Getting the Smurfs "through their hearts" apparently implies sexual seduction. Hefty carries her back to the Smurf village over his shoulder ("I'm weak... and helpless," she states), where Papa Smurf tells her she can stay as long as she likes. "You're among friends now," he says. The Smurfs (all male, of course) are overjoyed. "We're in for a treat," one exclaims. "You're in for a surprise," Smurfette says to herself. They welcome her with more than just friendship. They find her "femininity" appealing, and treat her differently than they would a male Smurf. She is given a pink house with heart-shaped windows (which none of the other houses have). Despite the fact that the male Smurfs have never seen a female of their species (ostensibly because one had never existed), they know "instinctively" that she is different, and must be treated so.

Although they are attracted to her, Smurfette does not have as strong an effect on them as either she or Gargamel would like. She organizes a picnic for the "boys," sending out individual invitations to all of them. They all admit that they are interested but are too busy doing their communal "chores" to attend. Even Papa Smurf must attend to work in his laboratory. While they do find her appealing, their communal work ethic protects them from her seductions. Smurfette is left alone in the forest with her picnic basket. When she realizes that none of them will come, she begins to change her tactics. "If I can't lure them out," she says, "maybe I can flood them out." She goes to the river dam the Smurfs built, where she entices the Smurf working there to open the floodgates, flooding the village. Before it is destroyed, however, the gates are shut. Smurfette is brought to "trial" to answer for her actions.

Smurfette is saved from punishment by breaking down and crying. She admits that she is working for Gargamel. Hefty Smurf shouts, "Lemme at her!" She begins to cry to such a degree (at least twenty tears appearing on the screen every second) that the male Smurfs lose much of their anger. Embarrassed, Hefty remarks, "Don't cry, Smurfette. I mean, my smurf is worse than my bite." Smurfette tells them, sobbing, "You've been so nice to me... Whatever you do to me I deserve." All of the Smurfs (except for Papa) begin to cry. While the male Smurfs initially have a violent reaction, Smurfette's submission to their will pacifies them.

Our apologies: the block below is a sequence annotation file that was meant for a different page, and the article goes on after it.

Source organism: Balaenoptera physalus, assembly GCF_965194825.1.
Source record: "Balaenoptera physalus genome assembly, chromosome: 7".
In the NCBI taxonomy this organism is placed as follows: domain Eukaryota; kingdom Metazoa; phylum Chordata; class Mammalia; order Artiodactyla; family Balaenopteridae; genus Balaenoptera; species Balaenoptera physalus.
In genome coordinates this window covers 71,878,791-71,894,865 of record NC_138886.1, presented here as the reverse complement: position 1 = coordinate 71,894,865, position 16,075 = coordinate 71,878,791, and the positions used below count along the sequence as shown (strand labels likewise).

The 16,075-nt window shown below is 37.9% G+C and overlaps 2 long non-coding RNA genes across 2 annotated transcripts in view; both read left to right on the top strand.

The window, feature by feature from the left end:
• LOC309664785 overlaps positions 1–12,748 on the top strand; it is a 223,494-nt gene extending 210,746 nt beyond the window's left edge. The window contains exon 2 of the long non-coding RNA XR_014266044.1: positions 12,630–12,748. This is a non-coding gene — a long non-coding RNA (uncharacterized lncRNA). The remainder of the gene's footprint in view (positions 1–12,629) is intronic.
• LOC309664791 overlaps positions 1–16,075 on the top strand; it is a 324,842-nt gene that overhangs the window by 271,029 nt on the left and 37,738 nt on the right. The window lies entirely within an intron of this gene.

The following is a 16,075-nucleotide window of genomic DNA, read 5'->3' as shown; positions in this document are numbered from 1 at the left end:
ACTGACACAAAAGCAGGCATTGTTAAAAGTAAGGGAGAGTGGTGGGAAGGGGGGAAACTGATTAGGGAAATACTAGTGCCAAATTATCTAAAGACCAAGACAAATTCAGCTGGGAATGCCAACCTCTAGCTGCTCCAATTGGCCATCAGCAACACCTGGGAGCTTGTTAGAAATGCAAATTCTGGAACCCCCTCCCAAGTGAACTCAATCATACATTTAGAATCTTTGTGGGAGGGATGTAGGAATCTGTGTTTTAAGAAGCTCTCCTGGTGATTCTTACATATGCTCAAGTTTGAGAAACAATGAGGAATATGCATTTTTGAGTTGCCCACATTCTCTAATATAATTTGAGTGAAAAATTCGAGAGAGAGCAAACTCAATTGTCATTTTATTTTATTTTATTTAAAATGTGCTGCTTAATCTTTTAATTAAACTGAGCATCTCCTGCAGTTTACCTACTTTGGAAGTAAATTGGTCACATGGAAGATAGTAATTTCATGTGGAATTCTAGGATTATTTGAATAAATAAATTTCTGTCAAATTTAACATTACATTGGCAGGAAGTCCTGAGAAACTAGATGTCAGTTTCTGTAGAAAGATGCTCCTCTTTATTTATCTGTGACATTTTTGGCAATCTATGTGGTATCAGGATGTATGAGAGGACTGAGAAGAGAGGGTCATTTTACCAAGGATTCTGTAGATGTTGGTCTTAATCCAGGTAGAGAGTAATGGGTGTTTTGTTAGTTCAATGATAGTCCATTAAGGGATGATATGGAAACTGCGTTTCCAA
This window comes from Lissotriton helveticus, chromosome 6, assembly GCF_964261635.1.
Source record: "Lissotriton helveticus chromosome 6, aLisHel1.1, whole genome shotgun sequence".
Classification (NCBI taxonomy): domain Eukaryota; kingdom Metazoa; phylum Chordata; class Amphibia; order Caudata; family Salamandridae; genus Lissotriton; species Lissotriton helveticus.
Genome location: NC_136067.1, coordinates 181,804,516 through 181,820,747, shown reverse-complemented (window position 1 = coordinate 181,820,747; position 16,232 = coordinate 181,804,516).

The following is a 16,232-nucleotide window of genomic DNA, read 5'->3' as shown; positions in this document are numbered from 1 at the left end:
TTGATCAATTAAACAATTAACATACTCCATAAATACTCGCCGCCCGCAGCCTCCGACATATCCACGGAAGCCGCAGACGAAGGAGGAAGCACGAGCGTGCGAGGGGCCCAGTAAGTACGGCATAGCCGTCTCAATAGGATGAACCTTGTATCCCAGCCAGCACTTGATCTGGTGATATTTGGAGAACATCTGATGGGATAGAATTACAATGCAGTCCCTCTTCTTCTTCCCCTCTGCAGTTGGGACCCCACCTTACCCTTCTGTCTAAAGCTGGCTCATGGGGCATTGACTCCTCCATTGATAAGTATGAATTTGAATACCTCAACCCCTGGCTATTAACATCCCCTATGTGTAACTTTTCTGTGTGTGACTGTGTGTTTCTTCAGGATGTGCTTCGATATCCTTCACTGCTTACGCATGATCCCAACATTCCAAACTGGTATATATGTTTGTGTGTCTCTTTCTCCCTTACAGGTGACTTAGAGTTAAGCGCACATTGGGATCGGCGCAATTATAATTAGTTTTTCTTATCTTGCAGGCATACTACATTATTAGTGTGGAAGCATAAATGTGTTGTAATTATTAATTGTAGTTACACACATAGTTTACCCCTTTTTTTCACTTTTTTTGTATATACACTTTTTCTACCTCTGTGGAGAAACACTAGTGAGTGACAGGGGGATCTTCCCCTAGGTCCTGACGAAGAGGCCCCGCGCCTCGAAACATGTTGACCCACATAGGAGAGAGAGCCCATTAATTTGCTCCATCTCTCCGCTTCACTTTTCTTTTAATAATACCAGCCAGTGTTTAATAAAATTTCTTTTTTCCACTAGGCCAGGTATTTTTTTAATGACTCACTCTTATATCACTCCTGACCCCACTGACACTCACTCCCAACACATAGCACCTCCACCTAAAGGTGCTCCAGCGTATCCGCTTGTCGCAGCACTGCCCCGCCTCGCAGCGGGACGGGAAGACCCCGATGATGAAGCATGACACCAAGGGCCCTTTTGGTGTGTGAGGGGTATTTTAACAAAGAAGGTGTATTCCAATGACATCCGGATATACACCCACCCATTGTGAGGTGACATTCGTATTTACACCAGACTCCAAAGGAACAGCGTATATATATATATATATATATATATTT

Smurfette's desire to remain in the village tells much about the nature of a "Smurf" and a "Smurfette." She says, "I wish I could be a real Smurf - like all of you." The other Smurfs suddenly stop crying and protest. "A real Smurf?!!" they shout, "Impossible! Not in a million smurfs! No one's ever become a Smurf before!" It is not clear exactly what "a Smurfette" is, but she admits not only that she is different from the other Smurfs but that she is not even "a real Smurf." Despite this fact, Papa Smurf believes he can "cure" her of her evil. "I may not be able to undo all of Gargamel's spell, but I can try," he tells her. His statement implies that it is likely that she never will be "a real Smurf."

The difference between a "bad" Smurfette and a "good" Smurfette becomes clear after Papa Smurf has worked his magic upon her. Stepping outside of his house, he says to the male Smurfs, "Fellow Smurfs, I will now introduce the new and improved Smurfette." They stare in awe at her. One gawks with his tongue hanging out. The old ("bad") Smurfette had medium-length black hair, a simple dress, and shoes similar to those worn by the male Smurfs. The new and "good" Smurfette, however, has long blonde hair, a more decorative dress and high heels. In becoming a "Smurf," she has become both of a "lighter" race and of a higher class.


Yet why did she need to be transformed? What was it about Smurfette that was not "a real Smurf?" It is implied that, were she not to undergo the metamorphosis, she would continue to try to seduce the other Smurfs. When she is of a "darker" race (and a lower class), she cannot stop using her sexuality for evil. In order for her to be good and virtuous, she has to be of Northern European descent.

The male Smurfs are certainly affected by the change. As the Smurf with his tongue hanging out implies, Smurfette has gotten to more than just their hearts. "Hello boys," she says. "Hello Smurfette!" they unanimously reply. To the confusion of Papa Smurf and Smurfette, they suddenly disappear. They quickly return, however, each bearing gifts for her. "Now that's more like it!" she says. The male Smurfs start to fight over who can give his gift to Smurfette first. If they had only been only lukewarm to her presence before, all of their attention is now focused upon her.